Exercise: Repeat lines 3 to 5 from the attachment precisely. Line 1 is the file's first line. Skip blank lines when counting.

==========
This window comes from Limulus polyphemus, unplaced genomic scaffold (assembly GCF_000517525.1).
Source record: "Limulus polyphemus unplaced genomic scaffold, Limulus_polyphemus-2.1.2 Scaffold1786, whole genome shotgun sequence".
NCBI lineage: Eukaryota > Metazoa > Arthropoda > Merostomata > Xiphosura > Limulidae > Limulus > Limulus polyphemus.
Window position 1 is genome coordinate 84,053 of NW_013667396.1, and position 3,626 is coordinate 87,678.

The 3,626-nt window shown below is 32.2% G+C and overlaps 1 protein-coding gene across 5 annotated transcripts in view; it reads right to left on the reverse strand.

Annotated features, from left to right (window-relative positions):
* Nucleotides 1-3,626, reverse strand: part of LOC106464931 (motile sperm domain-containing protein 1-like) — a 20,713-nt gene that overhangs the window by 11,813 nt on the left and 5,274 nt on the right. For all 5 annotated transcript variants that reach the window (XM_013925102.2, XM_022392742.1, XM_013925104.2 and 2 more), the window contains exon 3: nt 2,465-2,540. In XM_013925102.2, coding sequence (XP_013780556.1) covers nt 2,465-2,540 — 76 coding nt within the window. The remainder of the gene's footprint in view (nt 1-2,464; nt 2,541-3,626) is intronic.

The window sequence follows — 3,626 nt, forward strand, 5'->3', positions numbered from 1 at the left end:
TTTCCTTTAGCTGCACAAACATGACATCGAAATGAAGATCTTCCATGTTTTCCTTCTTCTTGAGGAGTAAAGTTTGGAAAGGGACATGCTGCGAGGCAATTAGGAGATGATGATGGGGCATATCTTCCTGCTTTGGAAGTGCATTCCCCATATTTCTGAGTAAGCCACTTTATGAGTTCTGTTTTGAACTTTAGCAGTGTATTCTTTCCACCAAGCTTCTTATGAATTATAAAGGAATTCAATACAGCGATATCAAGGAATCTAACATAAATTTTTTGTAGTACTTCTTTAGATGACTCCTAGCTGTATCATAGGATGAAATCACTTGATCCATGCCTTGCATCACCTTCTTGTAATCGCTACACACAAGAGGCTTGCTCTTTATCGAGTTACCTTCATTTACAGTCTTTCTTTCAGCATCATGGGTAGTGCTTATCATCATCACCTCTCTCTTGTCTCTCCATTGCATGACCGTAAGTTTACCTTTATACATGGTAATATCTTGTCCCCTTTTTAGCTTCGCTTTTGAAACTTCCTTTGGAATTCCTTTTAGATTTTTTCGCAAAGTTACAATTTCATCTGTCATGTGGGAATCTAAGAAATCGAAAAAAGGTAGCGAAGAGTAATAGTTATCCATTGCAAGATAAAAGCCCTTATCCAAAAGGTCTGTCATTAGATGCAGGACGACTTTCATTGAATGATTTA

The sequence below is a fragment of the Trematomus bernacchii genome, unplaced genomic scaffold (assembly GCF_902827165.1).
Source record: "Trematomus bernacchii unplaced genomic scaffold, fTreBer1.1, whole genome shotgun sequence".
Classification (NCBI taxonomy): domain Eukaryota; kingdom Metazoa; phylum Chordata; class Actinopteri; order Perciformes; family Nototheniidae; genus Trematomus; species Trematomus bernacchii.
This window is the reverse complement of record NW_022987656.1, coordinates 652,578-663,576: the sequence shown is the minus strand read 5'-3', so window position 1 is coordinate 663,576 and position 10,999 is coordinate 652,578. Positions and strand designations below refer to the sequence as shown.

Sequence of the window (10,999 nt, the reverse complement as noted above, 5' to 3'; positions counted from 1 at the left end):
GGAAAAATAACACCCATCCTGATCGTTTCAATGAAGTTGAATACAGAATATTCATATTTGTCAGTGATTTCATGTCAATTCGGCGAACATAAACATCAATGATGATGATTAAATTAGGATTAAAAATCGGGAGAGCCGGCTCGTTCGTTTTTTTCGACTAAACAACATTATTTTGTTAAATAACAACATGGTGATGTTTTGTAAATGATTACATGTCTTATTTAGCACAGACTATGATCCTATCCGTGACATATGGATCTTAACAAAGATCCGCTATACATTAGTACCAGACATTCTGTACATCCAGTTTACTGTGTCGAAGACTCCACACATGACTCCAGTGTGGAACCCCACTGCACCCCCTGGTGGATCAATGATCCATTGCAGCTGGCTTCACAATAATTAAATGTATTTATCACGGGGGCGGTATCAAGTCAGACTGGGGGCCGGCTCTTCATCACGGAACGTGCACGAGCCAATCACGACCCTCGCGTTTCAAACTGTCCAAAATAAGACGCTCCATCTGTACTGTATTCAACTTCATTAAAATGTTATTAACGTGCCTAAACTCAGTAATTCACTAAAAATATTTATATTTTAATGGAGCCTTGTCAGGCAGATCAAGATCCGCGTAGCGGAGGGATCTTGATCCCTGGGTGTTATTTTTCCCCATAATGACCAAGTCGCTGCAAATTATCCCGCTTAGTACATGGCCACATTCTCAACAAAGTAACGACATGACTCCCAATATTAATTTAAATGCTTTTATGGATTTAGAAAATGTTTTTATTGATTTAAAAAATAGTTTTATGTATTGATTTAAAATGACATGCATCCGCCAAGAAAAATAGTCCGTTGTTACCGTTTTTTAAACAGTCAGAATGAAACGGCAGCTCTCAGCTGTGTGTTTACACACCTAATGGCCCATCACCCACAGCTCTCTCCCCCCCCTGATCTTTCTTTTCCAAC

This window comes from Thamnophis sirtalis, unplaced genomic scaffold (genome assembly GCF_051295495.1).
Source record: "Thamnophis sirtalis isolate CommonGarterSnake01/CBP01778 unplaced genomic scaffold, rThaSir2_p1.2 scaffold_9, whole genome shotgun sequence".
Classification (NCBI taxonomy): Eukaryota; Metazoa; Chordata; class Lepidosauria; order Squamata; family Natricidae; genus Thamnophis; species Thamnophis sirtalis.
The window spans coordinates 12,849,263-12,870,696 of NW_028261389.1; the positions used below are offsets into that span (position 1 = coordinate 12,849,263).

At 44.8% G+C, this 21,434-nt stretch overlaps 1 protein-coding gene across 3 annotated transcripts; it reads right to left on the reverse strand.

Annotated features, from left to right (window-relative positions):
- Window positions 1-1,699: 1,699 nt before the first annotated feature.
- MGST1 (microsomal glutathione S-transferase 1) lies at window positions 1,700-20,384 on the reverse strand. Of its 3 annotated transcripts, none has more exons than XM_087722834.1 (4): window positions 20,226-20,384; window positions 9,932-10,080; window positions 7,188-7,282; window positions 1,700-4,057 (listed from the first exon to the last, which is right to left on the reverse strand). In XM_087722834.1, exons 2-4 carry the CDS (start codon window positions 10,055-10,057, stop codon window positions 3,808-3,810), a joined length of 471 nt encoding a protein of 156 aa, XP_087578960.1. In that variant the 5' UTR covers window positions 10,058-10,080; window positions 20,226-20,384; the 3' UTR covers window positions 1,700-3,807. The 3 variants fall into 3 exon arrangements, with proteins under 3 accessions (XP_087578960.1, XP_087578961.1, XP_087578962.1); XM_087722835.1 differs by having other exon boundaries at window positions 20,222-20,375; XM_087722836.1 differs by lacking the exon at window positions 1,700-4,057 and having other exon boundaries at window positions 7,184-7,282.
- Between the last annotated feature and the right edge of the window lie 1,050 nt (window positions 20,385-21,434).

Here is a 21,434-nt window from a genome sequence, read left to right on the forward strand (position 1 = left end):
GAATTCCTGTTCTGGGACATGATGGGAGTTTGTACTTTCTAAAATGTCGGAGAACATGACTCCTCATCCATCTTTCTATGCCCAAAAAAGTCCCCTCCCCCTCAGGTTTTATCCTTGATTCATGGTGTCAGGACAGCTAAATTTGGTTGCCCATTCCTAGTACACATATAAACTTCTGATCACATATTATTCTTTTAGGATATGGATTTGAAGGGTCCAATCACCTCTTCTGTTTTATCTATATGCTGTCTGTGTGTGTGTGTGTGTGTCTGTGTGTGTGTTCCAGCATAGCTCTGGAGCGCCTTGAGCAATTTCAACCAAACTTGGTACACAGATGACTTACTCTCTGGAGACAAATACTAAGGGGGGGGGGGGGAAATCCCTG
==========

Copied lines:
NCBI lineage: Eukaryota > Metazoa > Arthropoda > Merostomata > Xiphosura > Limulidae > Limulus > Limulus polyphemus.
Window position 1 is genome coordinate 84,053 of NW_013667396.1, and position 3,626 is coordinate 87,678.

The 3,626-nt window shown below is 32.2% G+C and overlaps 1 protein-coding gene across 5 annotated transcripts in view; it reads right to left on the reverse strand.